Applied Material Solutions is an industry-leading provider of various chemical products, including silicone antifoams, non-silicone antifoams, colloidal silica, corn oil demulsifiers, and much more. To ensure you have a thorough understanding of our products and how they work, it’s important to know the various chemical terminologies used when describing them. Below is a detailed glossary of terms you’ll likely encounter when working with our products.

Chemical Terminology

  • Silicone Antifoams: Silicone antifoams are normally composed of hydrophobized silica that is finely dispersed within a silicone fluid. The resulting compound is then stabilized into a water-based or oil-based emulsion. These antifoams are highly effective due to their general chemical inertness, potency even in low concentrations, and ability to spread over a foam film. If needed, they can be combined with other hydrophobic solids and liquids to improve their defoaming properties.
  • Non-Silicone Defoamers: A defoamer that contains no silicone or, in some cases, just a trace amount of silicone. Non-silicone defoamers can be water-based, oil-based, or surfactant-based, and many contain added surfactants to enhance their dispersal capabilities and effectiveness in foaming water. These defoamers are used for a wide range of industries, and not just because silicone may be problematic in some applications. In many applications, these types of defoamers often outperform silicone-containing antifoams.
  • Silicone-Free Defoamers: Much in the same way as the terms “antifoam” and “defoamer” are often used interchangeably, the same can be said about the terms “silicone-free” and “non-silicone.” However, there is a technical difference between the terms. Whereas a non-silicone defoamer may or may not contain a trace amount of silicone, a silicone-free defoamer should be completely devoid of any silicone.
  • Defoamers: Typically made of a liquid component and a hydrophobic solid, although some are strictly liquid. Additionally, they are formulated for a balance between solubility and insolubility with the medium that ensures effective foam control performance. By strict definition, defoamers are designed to destroy existing foam but most also possess antifoam capabilities.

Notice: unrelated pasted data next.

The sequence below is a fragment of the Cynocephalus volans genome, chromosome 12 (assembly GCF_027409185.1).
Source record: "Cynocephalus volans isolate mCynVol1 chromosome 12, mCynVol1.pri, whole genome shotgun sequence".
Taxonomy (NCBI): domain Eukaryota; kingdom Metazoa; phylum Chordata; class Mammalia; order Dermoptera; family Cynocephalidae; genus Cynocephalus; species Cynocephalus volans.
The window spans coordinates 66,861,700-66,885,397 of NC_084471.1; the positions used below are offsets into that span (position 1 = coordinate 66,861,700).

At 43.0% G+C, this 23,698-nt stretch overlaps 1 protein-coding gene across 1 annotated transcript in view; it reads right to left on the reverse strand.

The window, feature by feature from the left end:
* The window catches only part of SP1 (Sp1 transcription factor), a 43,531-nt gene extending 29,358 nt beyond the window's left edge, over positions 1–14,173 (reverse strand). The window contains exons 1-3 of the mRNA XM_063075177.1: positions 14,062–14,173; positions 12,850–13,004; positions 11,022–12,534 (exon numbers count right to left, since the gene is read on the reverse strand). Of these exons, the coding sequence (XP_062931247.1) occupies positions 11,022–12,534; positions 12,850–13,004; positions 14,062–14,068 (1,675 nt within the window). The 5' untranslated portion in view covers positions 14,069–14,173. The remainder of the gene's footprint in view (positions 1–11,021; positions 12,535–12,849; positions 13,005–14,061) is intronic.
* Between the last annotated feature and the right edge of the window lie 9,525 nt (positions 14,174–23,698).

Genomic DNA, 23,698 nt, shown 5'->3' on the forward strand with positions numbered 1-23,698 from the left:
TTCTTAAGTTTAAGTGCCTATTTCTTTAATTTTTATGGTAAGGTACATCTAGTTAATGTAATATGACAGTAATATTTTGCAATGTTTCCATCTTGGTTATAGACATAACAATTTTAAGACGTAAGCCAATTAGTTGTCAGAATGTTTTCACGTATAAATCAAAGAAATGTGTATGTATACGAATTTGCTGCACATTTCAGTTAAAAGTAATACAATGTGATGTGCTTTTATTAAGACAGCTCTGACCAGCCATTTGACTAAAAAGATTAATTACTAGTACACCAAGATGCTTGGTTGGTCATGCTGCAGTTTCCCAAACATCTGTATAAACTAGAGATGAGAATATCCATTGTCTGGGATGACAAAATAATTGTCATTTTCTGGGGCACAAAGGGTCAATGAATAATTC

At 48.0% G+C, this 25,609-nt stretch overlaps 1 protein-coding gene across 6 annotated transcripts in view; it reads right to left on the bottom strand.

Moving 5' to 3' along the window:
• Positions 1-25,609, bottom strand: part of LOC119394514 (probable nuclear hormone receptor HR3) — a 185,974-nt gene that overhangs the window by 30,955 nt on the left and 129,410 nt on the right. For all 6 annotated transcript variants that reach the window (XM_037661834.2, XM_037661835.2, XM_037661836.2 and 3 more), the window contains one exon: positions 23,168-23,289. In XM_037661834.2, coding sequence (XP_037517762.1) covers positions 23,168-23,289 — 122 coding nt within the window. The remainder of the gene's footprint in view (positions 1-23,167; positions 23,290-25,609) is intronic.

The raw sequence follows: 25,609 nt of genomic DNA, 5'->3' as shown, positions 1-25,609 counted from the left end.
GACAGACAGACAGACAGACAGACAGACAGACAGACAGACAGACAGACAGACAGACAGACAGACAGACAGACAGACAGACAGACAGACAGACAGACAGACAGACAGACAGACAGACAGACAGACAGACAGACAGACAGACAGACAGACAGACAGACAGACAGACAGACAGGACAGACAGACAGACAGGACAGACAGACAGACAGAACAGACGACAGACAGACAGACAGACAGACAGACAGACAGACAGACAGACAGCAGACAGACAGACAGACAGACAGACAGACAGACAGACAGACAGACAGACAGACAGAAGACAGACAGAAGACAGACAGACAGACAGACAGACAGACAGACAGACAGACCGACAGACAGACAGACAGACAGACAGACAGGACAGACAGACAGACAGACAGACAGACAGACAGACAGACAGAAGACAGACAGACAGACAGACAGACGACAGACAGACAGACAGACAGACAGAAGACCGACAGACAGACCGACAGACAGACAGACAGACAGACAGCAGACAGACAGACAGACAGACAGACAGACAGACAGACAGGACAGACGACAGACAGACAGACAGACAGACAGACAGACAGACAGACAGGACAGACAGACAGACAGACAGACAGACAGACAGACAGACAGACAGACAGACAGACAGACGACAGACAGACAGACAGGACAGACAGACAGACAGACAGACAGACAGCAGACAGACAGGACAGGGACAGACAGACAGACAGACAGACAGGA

• Silicone emulsions: While water-based silicone antifoams are technically considered to be “silicone emulsions,” the term normally refers to emulsions that are not specifically designed for foam control. These types of emulsions can be highly varied and constructed from many different types of silicone fluids and surfactants across a wide range of viscosities, particle size distributions, and concentrations. Products of this type find utility in applications ranging from automotive care products to hair conditioners, and from release agents to lubricants.
  • Powdered antifoams. Powdered antifoaming agents are suitable for integration into powdered products that may generate foam upon reconstitution with or introduction into water. Antifoams of this type may or may not contain silicone, and they are based upon solid carriers of varying composition, including different types of minerals and starches.
  • Water-based defoamers: Utilize water as the carrier, or continuous phase. They typically contain between 60% to 95% water. Many of them are technically oil-in-water emulsions and therefore contain some form of fat or oil (e.g., mineral oils, vegetable oils, and natural or synthetic waxes).
  • Colloidal silica: Consists of nano-scale silicon particles suspended in liquid, typically water, thereby forming a liquid sol. The process of creating colloidal silica is closely monitored to ensure that the discrete silica particles remain stable and separate within the liquid medium without aggregating into larger particles or coalescing into unstable gels. Colloidal silica dispersions exhibit a greater density than water and must be ionically stabilized to prevent sedimentation.
  • Colloids: A stable suspension of microscopic particles or molecules distributed throughout a second substance known as a dispersion medium. They differ from other types of suspensions in that the colloid is evenly dispersed throughout the suspension and does not separate or settle. Colloids may be any combination of liquid, solid, and gaseous colloids and dispersion media.
  • Liquid Foam: Result from gas particles suspended in a liquid dispersion medium. Examples of these include fire-fighting foam, shaving cream, and hair-styling mousse.
  • Emulsion: A stable dispersion of two immiscible liquids. Occurs when liquid particles are suspended in a liquid dispersion medium. Common examples include butter, hand lotion, and mayonnaise.
  • Sol: Refers to solid particles suspended in a liquid dispersion medium. Pigmented ink, paint, and blood are common examples of sols.
  • Solid Foam: Created when gas particles become suspended in a solid dispersion medium. Examples include Styrofoam, pumice, and plaster.
  • Corn Oil Demulsifiers: Serve to improve oil release during the mechanical extraction process, resulting in significantly increased corn oil yields. As an added benefit, corn oil demulsifiers may help improve oil clarity.

Partner With Applied Material Solutions

At Applied Material Solutions, we have extensive experience producing a wide range of chemical products, including foam control compounds, hydrophobic silicas, colloidal silicas, and more. Regardless of your industry or application, our team of experts is here to deliver the right chemical solution based on your specific requirements. To learn more about our products, or for help selecting the best solution for your needs, contact Applied Material Solutions today.